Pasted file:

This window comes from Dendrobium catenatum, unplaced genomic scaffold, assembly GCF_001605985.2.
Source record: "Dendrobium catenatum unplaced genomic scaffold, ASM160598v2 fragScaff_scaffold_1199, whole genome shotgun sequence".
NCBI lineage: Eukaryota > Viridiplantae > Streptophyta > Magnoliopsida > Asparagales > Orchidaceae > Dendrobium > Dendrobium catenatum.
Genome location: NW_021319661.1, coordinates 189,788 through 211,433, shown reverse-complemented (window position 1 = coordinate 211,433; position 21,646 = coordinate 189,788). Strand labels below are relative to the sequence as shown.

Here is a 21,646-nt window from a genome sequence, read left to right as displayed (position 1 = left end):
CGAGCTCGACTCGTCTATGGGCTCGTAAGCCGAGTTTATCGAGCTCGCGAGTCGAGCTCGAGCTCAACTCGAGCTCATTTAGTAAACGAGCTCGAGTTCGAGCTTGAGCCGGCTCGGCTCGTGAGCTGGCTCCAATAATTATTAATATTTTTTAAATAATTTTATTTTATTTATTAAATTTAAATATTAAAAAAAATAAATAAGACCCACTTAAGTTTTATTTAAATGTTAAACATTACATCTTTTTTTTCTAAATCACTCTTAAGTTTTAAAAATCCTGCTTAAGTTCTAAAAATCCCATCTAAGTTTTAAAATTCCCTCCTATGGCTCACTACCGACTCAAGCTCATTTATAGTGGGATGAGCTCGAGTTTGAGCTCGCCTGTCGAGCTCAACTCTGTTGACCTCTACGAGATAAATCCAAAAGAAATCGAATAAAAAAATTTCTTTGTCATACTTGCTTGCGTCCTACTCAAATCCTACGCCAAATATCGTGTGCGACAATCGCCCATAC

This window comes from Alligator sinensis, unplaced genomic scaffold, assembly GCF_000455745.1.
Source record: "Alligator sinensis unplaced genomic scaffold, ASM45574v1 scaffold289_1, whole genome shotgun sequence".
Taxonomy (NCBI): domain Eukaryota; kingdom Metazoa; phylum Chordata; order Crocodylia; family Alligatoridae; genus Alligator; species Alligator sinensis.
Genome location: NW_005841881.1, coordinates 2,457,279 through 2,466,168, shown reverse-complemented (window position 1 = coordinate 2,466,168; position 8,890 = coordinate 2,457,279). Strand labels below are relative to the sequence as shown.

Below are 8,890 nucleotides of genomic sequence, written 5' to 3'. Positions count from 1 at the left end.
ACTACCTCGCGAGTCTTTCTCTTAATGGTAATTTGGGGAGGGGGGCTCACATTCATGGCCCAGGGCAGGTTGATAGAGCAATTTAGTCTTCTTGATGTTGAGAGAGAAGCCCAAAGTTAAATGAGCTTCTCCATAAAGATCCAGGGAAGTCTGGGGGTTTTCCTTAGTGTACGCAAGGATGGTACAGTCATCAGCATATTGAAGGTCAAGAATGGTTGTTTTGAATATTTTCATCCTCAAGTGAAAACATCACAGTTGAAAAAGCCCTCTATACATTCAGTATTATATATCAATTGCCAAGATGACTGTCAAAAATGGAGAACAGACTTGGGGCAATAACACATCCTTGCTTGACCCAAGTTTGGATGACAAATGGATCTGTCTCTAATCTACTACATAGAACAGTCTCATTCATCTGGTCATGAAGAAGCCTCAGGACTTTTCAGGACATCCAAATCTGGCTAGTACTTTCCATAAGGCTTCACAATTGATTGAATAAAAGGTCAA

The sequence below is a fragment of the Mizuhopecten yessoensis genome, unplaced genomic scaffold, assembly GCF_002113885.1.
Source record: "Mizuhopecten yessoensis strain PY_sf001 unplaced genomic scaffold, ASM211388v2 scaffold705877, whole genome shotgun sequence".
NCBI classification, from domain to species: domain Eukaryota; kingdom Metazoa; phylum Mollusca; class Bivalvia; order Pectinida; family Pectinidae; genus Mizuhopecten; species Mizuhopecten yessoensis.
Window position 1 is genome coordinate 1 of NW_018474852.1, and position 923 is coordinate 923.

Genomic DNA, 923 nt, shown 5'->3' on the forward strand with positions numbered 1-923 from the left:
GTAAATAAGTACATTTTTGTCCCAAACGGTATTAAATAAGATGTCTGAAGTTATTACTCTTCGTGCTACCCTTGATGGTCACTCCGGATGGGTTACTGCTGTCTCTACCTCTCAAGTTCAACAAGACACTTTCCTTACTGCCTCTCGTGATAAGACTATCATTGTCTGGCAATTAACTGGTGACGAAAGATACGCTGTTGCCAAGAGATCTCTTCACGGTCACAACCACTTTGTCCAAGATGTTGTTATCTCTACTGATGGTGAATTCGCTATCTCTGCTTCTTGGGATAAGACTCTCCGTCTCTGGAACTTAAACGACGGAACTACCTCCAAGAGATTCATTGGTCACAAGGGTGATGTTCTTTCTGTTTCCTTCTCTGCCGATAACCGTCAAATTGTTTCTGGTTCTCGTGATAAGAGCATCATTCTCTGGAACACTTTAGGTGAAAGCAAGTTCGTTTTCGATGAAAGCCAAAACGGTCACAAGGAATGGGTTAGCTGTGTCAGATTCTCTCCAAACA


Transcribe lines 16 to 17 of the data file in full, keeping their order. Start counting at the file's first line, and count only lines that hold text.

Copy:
Window position 1 is genome coordinate 1 of NW_018474852.1, and position 923 is coordinate 923.

Genomic DNA, 923 nt, shown 5'->3' on the forward strand with positions numbered 1-923 from the left: